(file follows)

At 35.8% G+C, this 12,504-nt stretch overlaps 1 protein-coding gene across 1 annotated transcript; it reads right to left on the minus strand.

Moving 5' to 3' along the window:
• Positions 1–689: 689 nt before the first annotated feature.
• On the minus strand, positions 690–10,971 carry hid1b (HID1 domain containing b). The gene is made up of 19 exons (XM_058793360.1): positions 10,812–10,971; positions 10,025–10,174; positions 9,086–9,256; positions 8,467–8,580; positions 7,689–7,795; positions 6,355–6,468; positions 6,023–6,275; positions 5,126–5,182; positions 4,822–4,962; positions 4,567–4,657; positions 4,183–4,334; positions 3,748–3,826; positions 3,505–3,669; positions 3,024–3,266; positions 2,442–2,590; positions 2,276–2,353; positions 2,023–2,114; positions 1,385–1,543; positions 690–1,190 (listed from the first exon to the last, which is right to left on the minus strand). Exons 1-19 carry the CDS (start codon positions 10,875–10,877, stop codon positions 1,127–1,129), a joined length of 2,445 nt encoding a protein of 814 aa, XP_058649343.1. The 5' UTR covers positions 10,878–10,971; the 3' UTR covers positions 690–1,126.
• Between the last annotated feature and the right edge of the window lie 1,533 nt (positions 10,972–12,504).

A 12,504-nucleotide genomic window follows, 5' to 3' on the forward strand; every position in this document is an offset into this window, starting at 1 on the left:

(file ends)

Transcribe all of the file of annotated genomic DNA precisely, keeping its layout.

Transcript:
At 35.8% G+C, this 12,504-nt stretch overlaps 1 protein-coding gene across 1 annotated transcript; it reads right to left on the minus strand.

Moving 5' to 3' along the window:
• Positions 1–689: 689 nt before the first annotated feature.
• On the minus strand, positions 690–10,971 carry hid1b (HID1 domain containing b). The gene is made up of 19 exons (XM_058793360.1): positions 10,812–10,971; positions 10,025–10,174; positions 9,086–9,256; positions 8,467–8,580; positions 7,689–7,795; positions 6,355–6,468; positions 6,023–6,275; positions 5,126–5,182; positions 4,822–4,962; positions 4,567–4,657; positions 4,183–4,334; positions 3,748–3,826; positions 3,505–3,669; positions 3,024–3,266; positions 2,442–2,590; positions 2,276–2,353; positions 2,023–2,114; positions 1,385–1,543; positions 690–1,190 (listed from the first exon to the last, which is right to left on the minus strand). Exons 1-19 carry the CDS (start codon positions 10,875–10,877, stop codon positions 1,127–1,129), a joined length of 2,445 nt encoding a protein of 814 aa, XP_058649343.1. The 5' UTR covers positions 10,878–10,971; the 3' UTR covers positions 690–1,126.
• Between the last annotated feature and the right edge of the window lie 1,533 nt (positions 10,972–12,504).

A 12,504-nucleotide genomic window follows, 5' to 3' on the forward strand; every position in this document is an offset into this window, starting at 1 on the left: